The landscape of human impact.
The future of their country remains undetermined, but Syrians are beginning to plant seeds.
It’s time to launch a walking movement to strengthen our health and communities.
Shared planes, shared trains; why not shared automobiles?
Local efforts have always been the backbone of global green activism.
The last words to an America in decline.
There simply isn’t enough water to go around.
In its latest abdication, the EPA hands over the Wyoming Fracking Study to a drilling company.
A firefighter reflects on flames, family, and migration in the deserts between Arizona and Mexico.
By now you know that you woke up this morning on an overheated planet of slums threatened by ecological collapse. So let’s get right to the point: what do we do about it?
How the commons makes everything else work.
And what we’ve lost.
Water scarcity and local action in the pueblos jóvenes of Peru.
Even as water grows more precious, the Environmental Protection Agency has permitted oil and gas, mining and other industries to contaminate aquifers in more than 1,500 places.
How U.S. taxpayers are paying the Pentagon to occupy the planet.
Forget the fiscal cliff, there are three other, bigger dangers.
Activists are waging a secret war, and the stakes couldn’t be higher.
A new documentary reveals the beauty and horror of plastic waste
How did New York City manage to control pollution in its water supply on the cheap?
Forecasts of oil abundance collide with planetary realities.
To find out how fast, and how much, polar ice might melt in the future, scientists are looking to ancient rocks for clues of what happened in the past.
The Great Lakes are a commons, not a commodity to be sold to the highest bidder.
Heat, drought, rising food costs, and the chaos that could ensue.
Has the fight against climate change just taken a monumental step forward?
“Extreme oil” and the destruction of our oceans
When confronted with homelessness, it’s much too easy to look the other way.
President Obama’s approach to energy policy is surprisingly close Dick Cheney’s. What this tells us about America’s new nationalism.
Climate change denial is facing significant new challenges, but the fight is nowhere close to over.
How Texas managed to export its energy policy to the rest of America.
The environmental nightmare you know nothing about.
Six recent clashes and conflicts on a planet heading into energy overdrive.
Wise words from a document found on the computer of Ecotopia author Ernest Callenbach (1929-2012) after his death.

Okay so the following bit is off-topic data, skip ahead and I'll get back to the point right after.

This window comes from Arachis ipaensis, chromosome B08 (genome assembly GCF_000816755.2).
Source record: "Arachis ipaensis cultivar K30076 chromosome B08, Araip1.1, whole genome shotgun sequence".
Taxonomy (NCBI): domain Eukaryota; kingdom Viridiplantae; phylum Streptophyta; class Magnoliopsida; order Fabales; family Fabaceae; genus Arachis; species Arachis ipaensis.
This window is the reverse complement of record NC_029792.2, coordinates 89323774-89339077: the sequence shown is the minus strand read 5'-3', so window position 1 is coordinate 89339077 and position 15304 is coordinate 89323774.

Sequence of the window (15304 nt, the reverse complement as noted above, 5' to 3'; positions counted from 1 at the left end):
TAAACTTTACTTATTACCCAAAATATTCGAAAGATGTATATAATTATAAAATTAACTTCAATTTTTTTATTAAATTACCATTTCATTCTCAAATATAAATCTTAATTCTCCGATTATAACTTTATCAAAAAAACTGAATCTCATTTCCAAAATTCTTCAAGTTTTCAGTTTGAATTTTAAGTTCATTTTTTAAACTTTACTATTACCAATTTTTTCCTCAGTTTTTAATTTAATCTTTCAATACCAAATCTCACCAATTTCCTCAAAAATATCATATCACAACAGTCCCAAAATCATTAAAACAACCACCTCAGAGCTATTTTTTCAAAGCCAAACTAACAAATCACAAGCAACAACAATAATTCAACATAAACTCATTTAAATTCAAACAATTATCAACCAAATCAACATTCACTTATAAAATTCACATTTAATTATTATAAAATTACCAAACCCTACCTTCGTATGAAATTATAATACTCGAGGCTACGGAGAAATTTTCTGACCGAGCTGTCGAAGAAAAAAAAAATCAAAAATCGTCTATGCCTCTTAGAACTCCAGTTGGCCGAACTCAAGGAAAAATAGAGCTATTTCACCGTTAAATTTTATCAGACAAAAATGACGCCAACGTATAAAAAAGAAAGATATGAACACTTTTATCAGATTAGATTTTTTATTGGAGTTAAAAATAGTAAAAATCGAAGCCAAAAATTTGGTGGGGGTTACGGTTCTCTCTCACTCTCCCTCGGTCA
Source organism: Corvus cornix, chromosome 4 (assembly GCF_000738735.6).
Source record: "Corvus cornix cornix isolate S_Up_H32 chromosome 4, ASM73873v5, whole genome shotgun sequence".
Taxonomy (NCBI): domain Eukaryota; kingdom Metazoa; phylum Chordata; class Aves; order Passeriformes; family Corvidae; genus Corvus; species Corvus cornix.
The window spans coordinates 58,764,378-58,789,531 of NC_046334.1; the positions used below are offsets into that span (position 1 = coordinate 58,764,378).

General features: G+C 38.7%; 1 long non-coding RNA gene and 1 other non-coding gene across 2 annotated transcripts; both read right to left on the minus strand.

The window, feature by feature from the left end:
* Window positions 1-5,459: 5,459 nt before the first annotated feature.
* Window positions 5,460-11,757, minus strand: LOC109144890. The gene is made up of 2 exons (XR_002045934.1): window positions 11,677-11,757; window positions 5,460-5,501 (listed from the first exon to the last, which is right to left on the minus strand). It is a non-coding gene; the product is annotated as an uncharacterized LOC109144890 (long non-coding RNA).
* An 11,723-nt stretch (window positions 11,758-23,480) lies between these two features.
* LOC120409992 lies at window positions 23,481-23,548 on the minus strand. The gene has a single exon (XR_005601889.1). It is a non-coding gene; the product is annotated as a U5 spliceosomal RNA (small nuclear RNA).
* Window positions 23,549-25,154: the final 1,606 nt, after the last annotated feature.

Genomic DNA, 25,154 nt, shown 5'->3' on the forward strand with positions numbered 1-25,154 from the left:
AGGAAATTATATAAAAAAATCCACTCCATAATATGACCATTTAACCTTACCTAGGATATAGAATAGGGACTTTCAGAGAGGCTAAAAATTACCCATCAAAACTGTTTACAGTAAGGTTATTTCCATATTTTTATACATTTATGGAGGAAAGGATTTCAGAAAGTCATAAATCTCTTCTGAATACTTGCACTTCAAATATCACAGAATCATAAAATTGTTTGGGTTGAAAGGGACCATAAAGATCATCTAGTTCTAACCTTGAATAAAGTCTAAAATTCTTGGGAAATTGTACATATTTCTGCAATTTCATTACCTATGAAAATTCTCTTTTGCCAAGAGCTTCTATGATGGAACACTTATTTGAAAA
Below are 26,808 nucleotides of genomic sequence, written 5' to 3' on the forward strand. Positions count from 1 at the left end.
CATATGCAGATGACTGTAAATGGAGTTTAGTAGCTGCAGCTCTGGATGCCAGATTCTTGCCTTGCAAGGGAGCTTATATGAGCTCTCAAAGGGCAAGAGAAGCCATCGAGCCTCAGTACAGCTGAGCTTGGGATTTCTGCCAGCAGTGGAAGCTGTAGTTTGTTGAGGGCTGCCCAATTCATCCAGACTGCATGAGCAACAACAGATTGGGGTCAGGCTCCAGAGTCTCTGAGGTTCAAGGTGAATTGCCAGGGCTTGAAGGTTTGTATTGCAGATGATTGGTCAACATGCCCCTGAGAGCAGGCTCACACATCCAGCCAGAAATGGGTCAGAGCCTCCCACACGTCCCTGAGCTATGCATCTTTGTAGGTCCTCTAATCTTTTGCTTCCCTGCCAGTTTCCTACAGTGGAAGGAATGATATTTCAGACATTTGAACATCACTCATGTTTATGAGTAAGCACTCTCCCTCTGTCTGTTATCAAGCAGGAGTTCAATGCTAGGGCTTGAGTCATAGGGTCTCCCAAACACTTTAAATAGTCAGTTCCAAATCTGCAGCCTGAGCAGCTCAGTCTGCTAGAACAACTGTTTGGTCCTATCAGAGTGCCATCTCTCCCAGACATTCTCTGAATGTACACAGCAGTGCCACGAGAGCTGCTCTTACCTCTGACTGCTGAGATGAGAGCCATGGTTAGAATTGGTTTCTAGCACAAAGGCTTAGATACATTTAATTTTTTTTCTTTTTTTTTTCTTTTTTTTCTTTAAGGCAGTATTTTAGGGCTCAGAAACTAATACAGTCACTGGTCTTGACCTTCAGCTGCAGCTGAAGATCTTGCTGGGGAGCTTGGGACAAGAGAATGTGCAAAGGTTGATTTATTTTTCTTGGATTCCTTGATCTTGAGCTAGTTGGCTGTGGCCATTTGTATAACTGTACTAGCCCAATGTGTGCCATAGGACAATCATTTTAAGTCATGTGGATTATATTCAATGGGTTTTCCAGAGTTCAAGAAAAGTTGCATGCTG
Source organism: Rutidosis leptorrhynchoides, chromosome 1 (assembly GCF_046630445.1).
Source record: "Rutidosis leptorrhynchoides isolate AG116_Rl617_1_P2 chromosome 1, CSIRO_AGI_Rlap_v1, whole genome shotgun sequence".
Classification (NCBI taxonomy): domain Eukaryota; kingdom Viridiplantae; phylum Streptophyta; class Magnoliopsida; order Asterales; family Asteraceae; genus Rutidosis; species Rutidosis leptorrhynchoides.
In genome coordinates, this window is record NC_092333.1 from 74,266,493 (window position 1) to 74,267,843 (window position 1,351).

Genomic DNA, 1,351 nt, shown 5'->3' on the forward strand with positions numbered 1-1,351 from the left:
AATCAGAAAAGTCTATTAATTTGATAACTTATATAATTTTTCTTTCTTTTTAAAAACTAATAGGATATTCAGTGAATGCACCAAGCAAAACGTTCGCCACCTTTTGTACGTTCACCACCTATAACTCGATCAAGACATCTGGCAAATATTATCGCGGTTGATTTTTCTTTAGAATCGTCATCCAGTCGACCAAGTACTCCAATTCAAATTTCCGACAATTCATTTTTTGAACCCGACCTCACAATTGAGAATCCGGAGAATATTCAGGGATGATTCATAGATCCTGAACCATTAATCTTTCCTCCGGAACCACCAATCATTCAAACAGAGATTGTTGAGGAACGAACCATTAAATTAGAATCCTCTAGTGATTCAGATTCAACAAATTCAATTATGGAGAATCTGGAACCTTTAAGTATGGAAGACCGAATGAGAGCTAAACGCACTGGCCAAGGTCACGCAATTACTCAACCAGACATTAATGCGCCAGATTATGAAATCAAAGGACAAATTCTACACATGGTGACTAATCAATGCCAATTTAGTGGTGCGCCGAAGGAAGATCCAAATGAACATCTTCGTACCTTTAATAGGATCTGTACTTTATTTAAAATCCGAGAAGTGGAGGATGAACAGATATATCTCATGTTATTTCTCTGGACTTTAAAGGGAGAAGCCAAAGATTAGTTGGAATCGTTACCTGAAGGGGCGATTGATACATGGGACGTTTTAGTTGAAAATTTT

A planet connected by wild weather.
Sending debt oeonage, poverty, and freaky weather into the arena.
The World Water Forum in Marseille sets the stage for important talks at Rio environment conference.
How the big energy companies plan to turn the United States into a third-world petro-state.
Chip Ward writes to granddaughter Madeline about the problems of the world she’s about to inherit.
The iconic anthropologist and activist on what chimpanzees tell us about our ultimate destiny, the sixth great extinction, and reasons for hope.
The U.S. poet laureate, W.S. Merwin, discusses his role in the antiwar movement, the quagmire of U.S. military occupations, today’s extinction rate, and efforts to conserve nature on Maui.
Two New York City Muslims discuss the Islamic imperative to care for the earth.
I understand this economically, and I’d rather not / mention the resemblance to prostitution, but when I open my / mouth it also fills with something called sky
A photographer chronicles his career as a commercial fisherman, a career he both romanticizes and loathes.
Little boys in drifts of dulling orange were trying / to pack balls of wings to throw at each other; / she thought perhaps she wouldn’t have children.
The mammoth and the dodo never saw it coming— / in the end, there is only the idea of species, like a chair / left swinging when the kids go in for lunch.
Skeptics cite 700 “scientists” who doubt global warming. Except few are climatologists. And Joseph Romm says they’re conducting the greatest disinformation campaign in history.
When Texaco left Ecuador in 1992, it left one huge environmental mess. The result has been a suit by tens of thousands of Ecuadorians against Chevron, which bought Texaco, for $27 billion. This is the biggest environmental lawsuit in history.
The environmental child prodigy on how the economy can benefit from green initiatives, why Canada and the U.S. must help lead the way, and the role for tribal peoples in conservation.